This study investigates the long-term effects of parental separation during childhood on crucial partnership-related outcomes later in life, such as first cohabitation, first marriage, and first divorce, in Germany. To address this, we differentiate between a risk effect i.e. having a specific partnership-related event outcome later in life, and a timing effect i.e. having the event earlier or later. We also focus on age effects, analyzing the impact of parental separation at specific ages during childhood. We applied event history models to a sample of 2174 individuals taken from the second and third wave of the German pairfam data (Panel Analysis of Intimate Relationships and Family Dynamics).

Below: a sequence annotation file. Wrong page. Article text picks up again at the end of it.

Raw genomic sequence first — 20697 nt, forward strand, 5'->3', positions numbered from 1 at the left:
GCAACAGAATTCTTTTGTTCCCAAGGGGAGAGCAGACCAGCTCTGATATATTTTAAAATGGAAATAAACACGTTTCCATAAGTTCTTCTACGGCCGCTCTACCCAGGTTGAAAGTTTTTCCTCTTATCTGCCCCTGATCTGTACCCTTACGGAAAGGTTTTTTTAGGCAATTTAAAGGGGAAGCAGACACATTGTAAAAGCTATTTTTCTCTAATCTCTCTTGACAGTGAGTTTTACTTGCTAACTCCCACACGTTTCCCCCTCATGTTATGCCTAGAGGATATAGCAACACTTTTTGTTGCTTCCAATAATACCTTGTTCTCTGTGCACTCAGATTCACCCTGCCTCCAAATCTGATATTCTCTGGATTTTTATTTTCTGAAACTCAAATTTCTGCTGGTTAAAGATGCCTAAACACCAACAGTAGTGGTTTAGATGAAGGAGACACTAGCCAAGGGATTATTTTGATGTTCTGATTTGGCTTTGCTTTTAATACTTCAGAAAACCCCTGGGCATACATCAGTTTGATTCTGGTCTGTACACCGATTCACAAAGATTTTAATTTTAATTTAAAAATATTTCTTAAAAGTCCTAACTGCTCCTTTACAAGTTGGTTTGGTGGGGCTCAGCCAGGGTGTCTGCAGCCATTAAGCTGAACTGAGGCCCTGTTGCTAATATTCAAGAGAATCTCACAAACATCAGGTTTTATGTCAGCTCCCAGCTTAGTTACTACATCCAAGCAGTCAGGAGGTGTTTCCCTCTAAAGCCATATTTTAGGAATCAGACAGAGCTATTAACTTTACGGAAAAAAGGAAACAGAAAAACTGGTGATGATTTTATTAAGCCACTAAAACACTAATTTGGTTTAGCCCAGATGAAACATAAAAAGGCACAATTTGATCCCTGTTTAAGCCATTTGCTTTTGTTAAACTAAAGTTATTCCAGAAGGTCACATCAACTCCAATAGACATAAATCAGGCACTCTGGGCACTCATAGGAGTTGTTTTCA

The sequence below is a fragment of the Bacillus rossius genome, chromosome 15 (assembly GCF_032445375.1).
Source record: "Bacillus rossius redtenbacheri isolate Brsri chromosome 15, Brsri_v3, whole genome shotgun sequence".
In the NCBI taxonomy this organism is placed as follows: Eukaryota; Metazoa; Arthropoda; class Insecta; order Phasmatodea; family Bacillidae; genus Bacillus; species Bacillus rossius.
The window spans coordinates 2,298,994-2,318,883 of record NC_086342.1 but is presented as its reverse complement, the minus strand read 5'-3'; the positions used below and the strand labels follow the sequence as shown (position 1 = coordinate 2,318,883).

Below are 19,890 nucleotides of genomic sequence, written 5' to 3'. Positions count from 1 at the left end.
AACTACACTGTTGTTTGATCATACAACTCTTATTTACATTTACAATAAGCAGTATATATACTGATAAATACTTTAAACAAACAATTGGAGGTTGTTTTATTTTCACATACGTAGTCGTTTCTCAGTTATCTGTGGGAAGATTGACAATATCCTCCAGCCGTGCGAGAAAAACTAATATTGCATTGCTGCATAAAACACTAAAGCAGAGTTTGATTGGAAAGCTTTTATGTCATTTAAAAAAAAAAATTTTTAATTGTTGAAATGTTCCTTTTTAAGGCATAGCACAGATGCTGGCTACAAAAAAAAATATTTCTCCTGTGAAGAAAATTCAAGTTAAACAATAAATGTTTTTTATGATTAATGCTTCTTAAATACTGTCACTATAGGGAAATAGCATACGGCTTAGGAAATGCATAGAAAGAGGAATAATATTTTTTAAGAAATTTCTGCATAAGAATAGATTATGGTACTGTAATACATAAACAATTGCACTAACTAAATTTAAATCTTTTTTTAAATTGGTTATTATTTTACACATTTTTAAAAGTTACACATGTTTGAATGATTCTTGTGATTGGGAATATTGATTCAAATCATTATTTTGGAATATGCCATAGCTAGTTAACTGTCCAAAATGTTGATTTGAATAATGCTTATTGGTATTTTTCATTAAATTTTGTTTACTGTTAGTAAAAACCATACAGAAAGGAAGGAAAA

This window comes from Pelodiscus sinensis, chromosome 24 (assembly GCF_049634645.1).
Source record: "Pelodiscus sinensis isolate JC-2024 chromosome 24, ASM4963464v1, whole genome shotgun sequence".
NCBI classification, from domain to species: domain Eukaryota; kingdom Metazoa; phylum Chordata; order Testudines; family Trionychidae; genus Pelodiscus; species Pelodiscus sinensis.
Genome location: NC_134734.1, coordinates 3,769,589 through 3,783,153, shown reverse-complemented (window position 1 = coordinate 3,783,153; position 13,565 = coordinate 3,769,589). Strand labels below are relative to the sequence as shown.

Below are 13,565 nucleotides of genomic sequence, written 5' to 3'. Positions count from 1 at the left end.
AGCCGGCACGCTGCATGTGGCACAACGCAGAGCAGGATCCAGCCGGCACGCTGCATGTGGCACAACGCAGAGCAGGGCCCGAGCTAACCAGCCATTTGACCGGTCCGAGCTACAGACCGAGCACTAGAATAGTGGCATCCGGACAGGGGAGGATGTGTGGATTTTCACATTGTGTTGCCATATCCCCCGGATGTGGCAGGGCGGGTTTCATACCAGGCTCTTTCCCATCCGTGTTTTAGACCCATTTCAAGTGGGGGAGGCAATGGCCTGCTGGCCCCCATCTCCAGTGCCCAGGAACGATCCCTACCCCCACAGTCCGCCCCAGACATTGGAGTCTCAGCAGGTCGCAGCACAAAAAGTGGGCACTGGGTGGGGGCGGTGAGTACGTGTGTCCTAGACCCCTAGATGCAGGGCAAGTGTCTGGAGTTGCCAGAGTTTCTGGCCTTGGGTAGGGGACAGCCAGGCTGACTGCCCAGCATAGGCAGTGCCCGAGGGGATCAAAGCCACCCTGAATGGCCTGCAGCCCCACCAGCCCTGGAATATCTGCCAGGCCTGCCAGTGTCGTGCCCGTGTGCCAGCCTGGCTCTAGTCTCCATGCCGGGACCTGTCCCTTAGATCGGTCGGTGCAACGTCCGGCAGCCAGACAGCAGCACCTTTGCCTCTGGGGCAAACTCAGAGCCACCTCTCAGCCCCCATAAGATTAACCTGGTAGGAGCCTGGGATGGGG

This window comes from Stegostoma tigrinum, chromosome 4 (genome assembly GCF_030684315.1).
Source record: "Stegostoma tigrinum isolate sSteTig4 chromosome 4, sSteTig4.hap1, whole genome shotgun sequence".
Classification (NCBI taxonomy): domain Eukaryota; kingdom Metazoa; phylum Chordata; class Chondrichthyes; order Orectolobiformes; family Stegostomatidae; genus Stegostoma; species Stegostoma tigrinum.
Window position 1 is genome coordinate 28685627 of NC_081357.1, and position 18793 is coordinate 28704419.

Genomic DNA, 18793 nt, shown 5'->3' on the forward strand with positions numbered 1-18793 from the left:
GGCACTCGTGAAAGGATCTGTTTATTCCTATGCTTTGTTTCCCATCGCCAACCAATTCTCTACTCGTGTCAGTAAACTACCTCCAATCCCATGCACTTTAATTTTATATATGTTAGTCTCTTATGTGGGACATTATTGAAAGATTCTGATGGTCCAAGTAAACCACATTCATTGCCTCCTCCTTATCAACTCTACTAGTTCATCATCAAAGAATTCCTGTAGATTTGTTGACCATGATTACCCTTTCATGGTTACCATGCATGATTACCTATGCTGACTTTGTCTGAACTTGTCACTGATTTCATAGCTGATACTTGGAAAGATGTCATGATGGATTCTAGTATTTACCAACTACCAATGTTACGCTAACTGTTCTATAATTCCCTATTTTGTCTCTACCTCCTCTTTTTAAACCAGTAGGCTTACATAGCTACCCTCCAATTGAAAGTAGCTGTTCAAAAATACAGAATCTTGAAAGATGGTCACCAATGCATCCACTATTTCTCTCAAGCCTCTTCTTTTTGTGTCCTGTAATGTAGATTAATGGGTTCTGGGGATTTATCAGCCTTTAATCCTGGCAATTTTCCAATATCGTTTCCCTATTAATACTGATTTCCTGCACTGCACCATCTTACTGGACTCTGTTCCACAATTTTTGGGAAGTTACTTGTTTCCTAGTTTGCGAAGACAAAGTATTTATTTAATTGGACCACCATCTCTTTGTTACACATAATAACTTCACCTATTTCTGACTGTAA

Our empirical results indicate that parental separation works as a strong ‘push effect’ particularly on the timing of leaving the parental home and moving-in together with a partner. However, this push effect on cohabitation does not apply to marriage. Here we find no effects of childhood transitions on marriage rate. With regard to the transition rate to divorce, our data confirm the well-known hypothesis of the intergenerational transmission of divorce. We find that those who experienced a parental separation have a lower probability of staying married. Looking at specific age effects, we find that experiencing a parental separation before age seven is an influencing factor in regard to timing of a first cohabitation as well as on the risk of having an own divorce later in life.